The NBA extending its use of form-fitting sleeved uniform tops to its most cherished corporate showcase event—next month’s All-Star Game—raises an obvious question: Could we see the day when the league makes sleeved uniforms every team's primary one?
While such a plan apparently has not been discussed yet in NBA headquarters, a quick poll of 21 players revealed only two who would support wearing sleeved jerseys on a full-time basis. The poll included three league MVPs and five All-Stars.
The lack of support is not that surprising; reviews from players among the 10 teams that wore the new-styled uniform on Christmas have not exactly been glowing. Even one of the two players in favor of them still had an issue with how they look.
"I don't mind them, and no, I wouldn't be against it," he said. "Most players wear sleeves when they practice, anyways. I know I do, so, really, what's the difference? Just make them more pleasing to the eye. Not as 'in your face' as they are now."
The one player without any issues with the sleeved tops has yet to wear one in an official game. "I love them," he said. "I always practice with a shirt under my jersey. I've been doing that since high school."
The most frustrating part for the players is that they see the new uniforms as a brazen attempt to generate more revenue for the owners. In fact, one player opposed the idea of full-time sleeved jerseys out of concern it would reduce the options to be purchased by fans; he, however, was the exception when it came to being magnanimous.
"They are hideous, the sleeves are awkward, and they are being implemented so the NBA can make more money," said a Western Conference power forward.
Or as one Southeast veteran guard texted, when asked why he thought the uniforms were being introduced: "$$$$$$$. I don't think they look good. Or feel good. But I've come to accept that the NBA doesn't care what we think."
The thinking is that fans will be more likely to buy and wear sleeved replicas of what their favorite team or player wears because tank tops are less socially flexible. "There's nothing wrong with wearing traditional jerseys except some fans don't want to wear a jersey," said a Western Conference All-Star point guard. "Not a good enough reason."
While accepting that the NBA is a business and all businesses seek profits, the players are offended that they have no input in the design of something that impacts their performance, seeing it as comparable to being told by the league how their shoes must be designed.
The overwhelming sense is that monetizing everything and anything is the league's prevailing mindset, even at the expense of its performers. Or, as some players believe the league views them: its show ponies. Having such an integral part of the game manipulated independent of them makes the idea, often forwarded by the league, that they are partners with the owners and the commissioner laughable.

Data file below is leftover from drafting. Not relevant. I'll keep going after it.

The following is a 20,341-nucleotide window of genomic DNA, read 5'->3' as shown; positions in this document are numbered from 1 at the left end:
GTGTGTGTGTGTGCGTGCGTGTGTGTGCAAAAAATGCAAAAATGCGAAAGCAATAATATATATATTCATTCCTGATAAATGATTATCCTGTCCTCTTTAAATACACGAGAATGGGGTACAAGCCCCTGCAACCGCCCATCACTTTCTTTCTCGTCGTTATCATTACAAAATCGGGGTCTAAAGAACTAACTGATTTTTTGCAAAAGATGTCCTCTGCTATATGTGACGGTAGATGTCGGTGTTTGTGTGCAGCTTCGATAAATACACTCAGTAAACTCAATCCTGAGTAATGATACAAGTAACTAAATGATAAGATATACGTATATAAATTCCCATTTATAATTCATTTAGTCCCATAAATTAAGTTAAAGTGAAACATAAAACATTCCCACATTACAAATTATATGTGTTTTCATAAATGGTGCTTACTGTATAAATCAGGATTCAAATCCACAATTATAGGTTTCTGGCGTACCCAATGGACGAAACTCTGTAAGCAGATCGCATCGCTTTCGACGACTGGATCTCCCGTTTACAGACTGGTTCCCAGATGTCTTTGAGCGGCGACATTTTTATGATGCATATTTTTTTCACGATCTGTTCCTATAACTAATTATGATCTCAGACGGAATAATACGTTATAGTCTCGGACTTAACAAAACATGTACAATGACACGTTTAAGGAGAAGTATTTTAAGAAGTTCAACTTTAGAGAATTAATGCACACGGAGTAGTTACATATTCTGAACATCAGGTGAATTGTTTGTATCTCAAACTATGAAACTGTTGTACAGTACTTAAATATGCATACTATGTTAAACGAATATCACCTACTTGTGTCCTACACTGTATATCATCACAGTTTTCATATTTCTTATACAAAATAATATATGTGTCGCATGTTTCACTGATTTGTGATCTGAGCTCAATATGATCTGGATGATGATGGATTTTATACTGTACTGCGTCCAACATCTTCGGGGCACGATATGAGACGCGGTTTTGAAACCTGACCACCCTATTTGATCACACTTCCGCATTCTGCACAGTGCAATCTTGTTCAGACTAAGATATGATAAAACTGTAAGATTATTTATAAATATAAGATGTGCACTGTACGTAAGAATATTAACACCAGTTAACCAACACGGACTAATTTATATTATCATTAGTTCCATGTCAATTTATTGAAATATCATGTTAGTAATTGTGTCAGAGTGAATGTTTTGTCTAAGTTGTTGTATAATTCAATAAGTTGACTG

"It's not a decision that is up to the players," said one Western Conference center.
"I don't really view it as anything other than another way for the league to make money selling more jerseys," a veteran swingman said. "The jerseys themselves aren't better than the traditional ones."
While some players have worn T-shirts under their singlets in high school or college, it was an independent choice and some are staunchly opposed to having any restrictions on their shooting shoulder.
"I think our sport is tough to have stuff on your shooting arm with shooting being so key," said one of the big men.
One of the league's top shooters agreed. "I never liked or wore short sleeves in high school or college, so it is different," he said. "I don't think about it during games, but I'd prefer nothing on my shoulders."
The sleeves aren't the only issue. Spokesmen for Adidas, the NBA's official uniform designer, have insinuated that the uniform material and design are what players have requested, even though none of the players polled indicated that they've ever been asked about their preferences.
"They do not wick sweat away from the skin well," one Eastern Conference swingman said. "You end up with a wet, cold, sticky shirt. In Milwaukee (or any other cold-weather city), you will freeze your tail off."
Even having a say in how they're cut might make a difference. "I would be against (making them the primary uniform) because I'm against looking like a female basketball player in the '80s," said a Central Division small forward. "I actually think it's the V-neck that makes it look bad. If they just went to a round neck it would basically look like a soccer jersey and that would be OK."
The distrust of the league and ownership is such that most of the players requested anonymity on their votes and comments for fear there would be some sort of backlash for opposing the league's latest big idea. In all, 15 of the players polled had no interest in ever playing in them.
"I'm against them all the way," said one Eastern Conference point guard. "I would vote George Bush back in office before I vote for those (uniforms)."
• Power forward Jeff Green is one of the Celtics' cornerstones, at least for now, but he never imagined having that role when the Thunder dealt him to Boston roughly three years ago—because he never imagined Paul Pierce, dealt last summer to the Brooklyn Nets, would leave. "I never thought Paul wouldn't be here," he said. "There was no way I was going to take his shots or minutes. Now that he is gone, I have the opportunity to do this. Now I'm in the No. 1 spot." While rumors are floating that Green could be on the trading block, that's not the impression he has been given by the Celtics. "This is our first year together," he said of the current squad. "We just have to ride it through."
Ric Bucher covers the NBA for Bleacher Report.
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